Meetings are an essential and unavoidable practice in business.
According to authors Michael C Mankin and Eric Garton in their book Time, Talent, Energy: Overcome Organizational Drag and Unleash Your Team’s Productive Power, senior executives now spend the equivalent of two days a week in meetings, and the average organisation spends 15% of its collective time in meetings.
As such, it’s more important than ever to be productive and use this time efficiently.
The catalyst for many meetings is to review a time-sensitive issue or incite a team discussion.
But more importantly, to maximise time and effort, it’s essential that meeting leaders have gathered and shared all of the information needed to inform the discussion.
The research from Mankin and Garton shows almost two-thirds of meetings run out of time before an employee can make an important decision.
Surely adding an extra 30-minutes to every agenda is the fix? Not exactly.
It is most often a lack of information, not time, that drives inefficiency and renders many meetings completely futile.
Rather than scrapping all meetings in favor of a flurry of emails, why not rethink the approach to information sharing and bring data to the heart of your next discussion?
We know a lack of information is driving meeting inefficiency yet determining how that information is shared is also paramount.
Businesses everywhere are finding new ways to be data-driven yet the approach to utilising data in meetings is still catching up.
Using today’s best technology, data that was once in the background can now take centre stage. It can be visualised, interpreted and actioned upon comfortably in a meeting and help drive the business forward.
Everyone can relate to the experience of desperately trying (and often failing) to follow a text-heavy PowerPoint or quickly find insights across rows upon rows in Excel.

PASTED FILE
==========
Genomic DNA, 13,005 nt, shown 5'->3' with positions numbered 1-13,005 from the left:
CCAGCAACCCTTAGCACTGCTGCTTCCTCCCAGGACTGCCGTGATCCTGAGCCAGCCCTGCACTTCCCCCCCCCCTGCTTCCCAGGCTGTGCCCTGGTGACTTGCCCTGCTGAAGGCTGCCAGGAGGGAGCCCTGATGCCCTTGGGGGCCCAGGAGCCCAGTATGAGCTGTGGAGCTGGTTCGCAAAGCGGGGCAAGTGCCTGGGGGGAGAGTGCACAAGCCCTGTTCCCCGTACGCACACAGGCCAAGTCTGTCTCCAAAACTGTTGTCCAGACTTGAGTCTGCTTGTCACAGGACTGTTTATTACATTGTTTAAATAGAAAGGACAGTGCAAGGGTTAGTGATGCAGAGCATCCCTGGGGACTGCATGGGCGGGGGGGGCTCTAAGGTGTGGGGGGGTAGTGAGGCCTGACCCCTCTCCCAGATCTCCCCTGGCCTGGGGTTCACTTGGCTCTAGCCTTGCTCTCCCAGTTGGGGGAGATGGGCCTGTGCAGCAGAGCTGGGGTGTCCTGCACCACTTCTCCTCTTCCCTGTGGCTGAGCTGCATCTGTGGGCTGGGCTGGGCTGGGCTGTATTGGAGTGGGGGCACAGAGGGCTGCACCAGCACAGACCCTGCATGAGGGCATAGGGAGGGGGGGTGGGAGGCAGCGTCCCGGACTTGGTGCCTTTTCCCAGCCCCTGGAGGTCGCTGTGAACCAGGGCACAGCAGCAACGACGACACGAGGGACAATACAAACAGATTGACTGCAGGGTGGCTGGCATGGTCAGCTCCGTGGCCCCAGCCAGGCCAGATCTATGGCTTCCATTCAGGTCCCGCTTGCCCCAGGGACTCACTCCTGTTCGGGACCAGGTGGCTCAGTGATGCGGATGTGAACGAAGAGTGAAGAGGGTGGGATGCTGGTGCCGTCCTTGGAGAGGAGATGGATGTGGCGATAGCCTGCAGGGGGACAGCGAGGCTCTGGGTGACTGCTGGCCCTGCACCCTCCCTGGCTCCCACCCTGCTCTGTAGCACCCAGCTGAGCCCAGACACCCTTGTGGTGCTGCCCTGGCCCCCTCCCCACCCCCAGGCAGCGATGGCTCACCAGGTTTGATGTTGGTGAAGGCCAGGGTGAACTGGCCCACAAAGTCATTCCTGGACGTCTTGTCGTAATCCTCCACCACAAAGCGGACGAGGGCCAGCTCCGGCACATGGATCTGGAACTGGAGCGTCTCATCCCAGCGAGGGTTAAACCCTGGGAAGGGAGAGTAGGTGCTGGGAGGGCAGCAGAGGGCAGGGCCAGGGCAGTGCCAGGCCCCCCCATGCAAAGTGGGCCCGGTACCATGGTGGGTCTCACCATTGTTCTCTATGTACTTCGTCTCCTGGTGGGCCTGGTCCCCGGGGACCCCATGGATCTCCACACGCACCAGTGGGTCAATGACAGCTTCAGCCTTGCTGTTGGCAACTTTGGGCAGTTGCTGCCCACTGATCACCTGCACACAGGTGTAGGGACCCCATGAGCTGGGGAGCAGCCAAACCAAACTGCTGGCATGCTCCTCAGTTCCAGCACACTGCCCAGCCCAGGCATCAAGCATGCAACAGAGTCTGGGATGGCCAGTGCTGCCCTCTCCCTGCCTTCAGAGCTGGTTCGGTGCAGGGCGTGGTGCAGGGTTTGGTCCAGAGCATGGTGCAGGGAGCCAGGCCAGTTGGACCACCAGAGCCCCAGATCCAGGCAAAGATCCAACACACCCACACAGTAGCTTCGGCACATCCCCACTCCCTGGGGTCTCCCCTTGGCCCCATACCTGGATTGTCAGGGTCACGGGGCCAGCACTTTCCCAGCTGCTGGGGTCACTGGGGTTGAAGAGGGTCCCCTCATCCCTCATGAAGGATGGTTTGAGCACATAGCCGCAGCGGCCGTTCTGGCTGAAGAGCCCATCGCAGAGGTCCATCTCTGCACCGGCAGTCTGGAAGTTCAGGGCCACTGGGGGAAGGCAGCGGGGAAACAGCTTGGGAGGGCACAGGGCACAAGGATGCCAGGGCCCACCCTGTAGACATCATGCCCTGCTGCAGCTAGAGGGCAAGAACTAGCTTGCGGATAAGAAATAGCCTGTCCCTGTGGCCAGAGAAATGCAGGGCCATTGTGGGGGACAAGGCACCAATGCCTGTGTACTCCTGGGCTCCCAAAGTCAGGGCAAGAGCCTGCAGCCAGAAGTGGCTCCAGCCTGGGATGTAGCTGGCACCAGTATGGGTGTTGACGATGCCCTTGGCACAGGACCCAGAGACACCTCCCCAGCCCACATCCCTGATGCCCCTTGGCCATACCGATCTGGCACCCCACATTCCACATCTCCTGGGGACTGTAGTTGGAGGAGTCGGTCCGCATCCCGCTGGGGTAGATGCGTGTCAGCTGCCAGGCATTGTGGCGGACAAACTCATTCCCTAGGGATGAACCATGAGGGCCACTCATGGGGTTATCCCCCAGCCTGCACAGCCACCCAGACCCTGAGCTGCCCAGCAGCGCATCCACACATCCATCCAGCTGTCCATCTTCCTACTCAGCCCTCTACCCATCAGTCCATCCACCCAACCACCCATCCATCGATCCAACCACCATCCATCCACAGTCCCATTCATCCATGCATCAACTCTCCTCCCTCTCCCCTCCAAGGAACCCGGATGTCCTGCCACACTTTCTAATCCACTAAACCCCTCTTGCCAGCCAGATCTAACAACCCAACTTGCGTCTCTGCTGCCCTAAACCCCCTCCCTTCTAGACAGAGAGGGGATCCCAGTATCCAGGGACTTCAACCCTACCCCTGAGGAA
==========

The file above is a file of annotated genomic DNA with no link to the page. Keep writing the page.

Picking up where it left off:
The ability to change the outcome of meetings relies on a fresh way of looking at data, and displaying static screenshots of unwieldy spreadsheets is not the most effective solution.
Visually analysing data (being able to actually interact with and dig into data while watching for insights) means teams can ask and answer questions during a meeting – often in real-time – accelerating decision-making, collaboration and boosting productivity.
When static data points become interactive, visual dashboards, team members can quickly assess the business challenges and begin to spot trends and outliers in the data that drive solutions, often leading to immediate business benefits.
The right tools make data visual, accessible and easy to understand.
This levels the playing field and ensures anyone – not just executives or data scientists – can draw insights.
By sharing the latest data, everyone in attendance is updated instantly and are able to explore outliers or trends as a group. To avoid repetitive questions or confusion, data points tied to key business initiatives should be visually clear, interactive and descriptive.
With this data-friendly approach, meetings begin with all participants on the same page, furthering collaboration amongst the group and keeping the meeting’s true purpose (and the data informing it) the focus.
Having the right information also enables everyone in a meeting to challenge the status quo and spend less time asking ‘what’ and more time exploring solutions and asking ‘why.’
We often become stuck with a cyclical approach towards meetings, checking them off our weekly lists and scheduling more out of routine than necessity.
A break from this repetitive attitude requires shifting to a data-driven mindset. We need to move away from reading out a checklist of tasks to a room of nodding heads.
A good place to start is identifying the people within your organisation who are data-savvy.
With the help of these ‘data champions,’ organisations can educate and empower employees on the benefits of using visual analytics to speed up decisions both in the boardroom and in their daily work.
By taking a new approach and putting data at the heart of discussions, employees will almost certainly spend more time discussing solutions and driving improvements across the business.
Productive meetings are not dictated by the amount of time spent in a room, but by effectively using data to drive informed, timely decisions which lead to positive business outcomes.
Article by Nigel Mendonca, Country Manager, Tableau Software ANZ